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Thumbnail of Ugandan billboard

Street Children Billboard, Uganda

Source

The billboard shown in the two photographs carries a slogan used widely by non-governmental organizations (NGOs) to promote public interest in the plight of abandoned, orphaned and runaway children living on the streets in cities of Africa, Asia, the Americas and elsewhere. The photograph of Ugandan children standing in front of the billboard wall shows two additional messages, "Street... Read More »

Image from the collection titled "Lady in Waiting" from the 1930s-1940s.  Its shows two children and their nanny walking.  The youngest child is walking in front with a cloth on her head and the nanny carrying the end like a wedding veil.

Swaziland Digital Archives

Review
Featuring approximately 600 photographs chronicling daily life and politics in Swaziland, the Swaziland Digital Archives provides visual insights into the experiences of childhood and adolescence in southern Africa over the past century.
Drawing of two men, with a white man that is presumably Thomas Clarkson in the foreground, and a black man in the background. They are both dressed in colonial-era clothing.

The Abolition of Slavery Project

Review
By breaking up the site into different areas of focus, such as enslavement itself and abolition, it allows itself to be easily navigable by students and scholars alike.
Thumbnail of a painting of three women and a girl watching a patient being carried.

The Atlantic Slave Trade and Slave Life in the Americas: A Visual Record

Review
The images document the history of enslavement in West and West Central Africa, the English and French Caribbean, Brazil, and the United States.
thumbnail of the text

The Dolben's Act of 1788

Source

The Dolben's Act of 1788 was proposed by noted abolitionist Sir William Dolben before the English Parliament. While it was meant to restrict the slave trade, it actually had an adverse effect on children. The act mandated that no more than two fifths of a ship's cargo be children, and it also limited the number of African men to 1 male per ship ton. With such restrictions threatening slave... Read More »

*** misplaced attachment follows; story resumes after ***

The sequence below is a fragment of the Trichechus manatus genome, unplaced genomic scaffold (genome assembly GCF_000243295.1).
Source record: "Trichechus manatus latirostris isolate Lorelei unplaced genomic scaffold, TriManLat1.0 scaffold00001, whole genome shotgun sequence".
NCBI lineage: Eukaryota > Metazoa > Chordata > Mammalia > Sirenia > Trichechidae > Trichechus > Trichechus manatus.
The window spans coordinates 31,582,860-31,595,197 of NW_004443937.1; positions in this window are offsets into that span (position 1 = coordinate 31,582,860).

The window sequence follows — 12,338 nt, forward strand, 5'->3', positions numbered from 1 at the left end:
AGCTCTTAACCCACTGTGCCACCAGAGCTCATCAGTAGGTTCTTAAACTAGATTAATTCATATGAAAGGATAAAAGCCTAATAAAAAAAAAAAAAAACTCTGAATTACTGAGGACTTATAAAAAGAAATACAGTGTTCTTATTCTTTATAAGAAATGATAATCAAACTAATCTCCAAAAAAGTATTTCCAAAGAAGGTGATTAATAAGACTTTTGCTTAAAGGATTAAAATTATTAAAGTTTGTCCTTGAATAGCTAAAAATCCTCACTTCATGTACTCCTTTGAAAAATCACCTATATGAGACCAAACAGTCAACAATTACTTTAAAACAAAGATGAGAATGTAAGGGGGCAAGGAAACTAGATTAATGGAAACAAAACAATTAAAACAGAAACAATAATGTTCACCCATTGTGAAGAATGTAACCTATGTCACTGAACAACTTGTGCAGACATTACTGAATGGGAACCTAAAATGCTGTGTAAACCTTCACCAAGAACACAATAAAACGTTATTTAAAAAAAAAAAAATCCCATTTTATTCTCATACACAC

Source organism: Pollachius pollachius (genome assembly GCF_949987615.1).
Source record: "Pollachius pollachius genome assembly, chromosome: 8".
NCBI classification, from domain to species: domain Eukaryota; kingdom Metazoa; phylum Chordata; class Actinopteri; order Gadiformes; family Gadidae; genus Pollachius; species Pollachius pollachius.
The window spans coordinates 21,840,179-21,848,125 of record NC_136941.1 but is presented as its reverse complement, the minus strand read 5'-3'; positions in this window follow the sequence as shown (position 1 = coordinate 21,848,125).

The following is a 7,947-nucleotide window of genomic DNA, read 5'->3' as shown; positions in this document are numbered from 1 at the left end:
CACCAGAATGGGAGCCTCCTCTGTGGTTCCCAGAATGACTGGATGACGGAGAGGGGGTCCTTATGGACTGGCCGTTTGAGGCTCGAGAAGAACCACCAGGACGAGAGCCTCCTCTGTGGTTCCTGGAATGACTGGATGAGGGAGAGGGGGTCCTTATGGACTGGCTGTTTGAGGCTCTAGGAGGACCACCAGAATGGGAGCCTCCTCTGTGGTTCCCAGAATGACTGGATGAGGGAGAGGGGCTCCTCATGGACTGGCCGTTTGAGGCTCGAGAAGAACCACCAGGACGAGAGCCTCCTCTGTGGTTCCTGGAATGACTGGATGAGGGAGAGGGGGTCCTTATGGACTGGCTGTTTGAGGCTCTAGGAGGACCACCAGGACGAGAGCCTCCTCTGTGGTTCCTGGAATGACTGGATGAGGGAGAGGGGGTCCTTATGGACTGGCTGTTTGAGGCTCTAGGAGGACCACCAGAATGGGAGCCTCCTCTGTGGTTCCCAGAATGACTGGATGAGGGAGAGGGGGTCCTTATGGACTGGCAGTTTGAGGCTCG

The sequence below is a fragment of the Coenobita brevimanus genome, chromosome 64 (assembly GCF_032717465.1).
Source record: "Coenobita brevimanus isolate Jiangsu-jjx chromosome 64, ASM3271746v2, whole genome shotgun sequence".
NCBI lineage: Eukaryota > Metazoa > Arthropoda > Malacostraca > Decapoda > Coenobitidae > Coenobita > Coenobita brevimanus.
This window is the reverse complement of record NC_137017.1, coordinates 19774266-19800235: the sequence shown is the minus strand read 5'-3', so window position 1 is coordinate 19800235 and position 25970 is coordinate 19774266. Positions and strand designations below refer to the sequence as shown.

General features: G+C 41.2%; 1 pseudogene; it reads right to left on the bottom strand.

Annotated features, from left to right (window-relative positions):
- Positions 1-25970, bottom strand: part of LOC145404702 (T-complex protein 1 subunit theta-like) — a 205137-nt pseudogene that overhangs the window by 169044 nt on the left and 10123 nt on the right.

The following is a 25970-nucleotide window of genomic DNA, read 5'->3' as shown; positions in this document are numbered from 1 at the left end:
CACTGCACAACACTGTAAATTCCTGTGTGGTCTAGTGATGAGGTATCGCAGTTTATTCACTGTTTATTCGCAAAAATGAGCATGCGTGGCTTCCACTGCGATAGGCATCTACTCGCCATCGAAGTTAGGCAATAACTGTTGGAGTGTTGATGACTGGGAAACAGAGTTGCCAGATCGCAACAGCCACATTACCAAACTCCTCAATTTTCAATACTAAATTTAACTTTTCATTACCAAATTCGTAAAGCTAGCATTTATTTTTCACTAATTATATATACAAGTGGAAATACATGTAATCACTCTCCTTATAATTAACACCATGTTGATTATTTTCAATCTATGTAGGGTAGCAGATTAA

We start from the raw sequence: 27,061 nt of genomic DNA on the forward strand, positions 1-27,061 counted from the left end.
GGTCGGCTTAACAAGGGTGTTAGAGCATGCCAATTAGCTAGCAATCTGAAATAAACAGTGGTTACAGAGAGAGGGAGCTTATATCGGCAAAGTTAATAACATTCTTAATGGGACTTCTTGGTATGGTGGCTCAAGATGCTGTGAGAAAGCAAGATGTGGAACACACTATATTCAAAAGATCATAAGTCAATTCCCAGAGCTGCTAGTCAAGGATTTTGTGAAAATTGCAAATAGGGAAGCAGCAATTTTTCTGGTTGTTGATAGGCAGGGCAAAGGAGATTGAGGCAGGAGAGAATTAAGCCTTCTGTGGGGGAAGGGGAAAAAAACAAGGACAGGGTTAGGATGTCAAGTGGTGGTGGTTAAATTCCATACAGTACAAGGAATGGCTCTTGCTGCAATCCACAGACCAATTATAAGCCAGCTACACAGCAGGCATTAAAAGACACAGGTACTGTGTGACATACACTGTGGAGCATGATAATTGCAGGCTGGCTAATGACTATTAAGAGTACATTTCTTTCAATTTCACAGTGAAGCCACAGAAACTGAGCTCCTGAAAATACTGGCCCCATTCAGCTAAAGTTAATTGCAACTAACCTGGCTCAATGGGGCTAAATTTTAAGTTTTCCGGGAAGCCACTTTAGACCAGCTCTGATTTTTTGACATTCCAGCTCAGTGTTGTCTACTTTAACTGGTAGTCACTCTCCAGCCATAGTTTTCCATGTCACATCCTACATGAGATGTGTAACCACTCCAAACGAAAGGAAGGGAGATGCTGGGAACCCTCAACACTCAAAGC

The Griots of West Africa

Source

Music has served as a language of memory in many cultures around the world. In West Africa, a Griot, or Jali, is part of a special, hereditary caste of individuals charged with knowing and retelling the stories and histories of the local people. Most often these stories are conveyed through music as a Griot will recount the genealogies and history of a people in song, usually accompanied by a... Read More »

Title page for The Interesting Narrative of the Life of Olaudah Equiano

The Interesting Narrative of the Life of Olaudah Equiano: Kidnapping

Source

From the 16th to the 18th centuries, an estimated 20 million Africans crossed the Atlantic to the Americas in the trans-Atlantic slave trade. Until recently, slave studies rarely discussed children's experiences, but it has been estimated that one quarter of the slaves who crossed the Atlantic were children. Olaudah Equiano, kidnapped at age 11, became one of the most prominent English... Read More »

Title page of The Interesting Narrative of the Life of Olaudah Equiano

The Interesting Narrative of the Life of Olaudah Equiano: Middle Passage

Source

From the 16th to the 18th centuries, an estimated 20 million Africans crossed the Atlantic to the Americas in the trans-Atlantic slave trade. Until recently, slave studies rarely discussed children's experiences, but it has been estimated that one quarter of the slaves who crossed the Atlantic were children. Olaudah Equiano, kidnapped at age 11, became one of the most prominent English... Read More »

Title page for The Interesting Narrative of the Life of Olaudah Equiano

The Interesting Narrative of the Life of Olaudah Equiano: Slave Ship

Source

From the 16th to the 18th centuries, an estimated 20 million Africans crossed the Atlantic to the Americas in the trans-Atlantic slave trade. Until recently, slave studies rarely discussed children's experiences, but it has been estimated that one quarter of the slaves who crossed the Atlantic were children. Olaudah Equiano, kidnapped at age 11, became one of the most prominent English... Read More »

Logo of the International Children's Digital Library abstractly showing an open book with a children running across the cover

The International Children's Digital Library

Review
The International Children's Digital Library is a feast for children who are bookworms. It is also a treasure trove for teachers of reading, literature, science, social studies, and world cultures or geography. Scholarly researchers will find in its global collection a wealth of material for comparison, thematic exploration, historical studies of childhood and reading, and interdisciplinary studies of all kinds.

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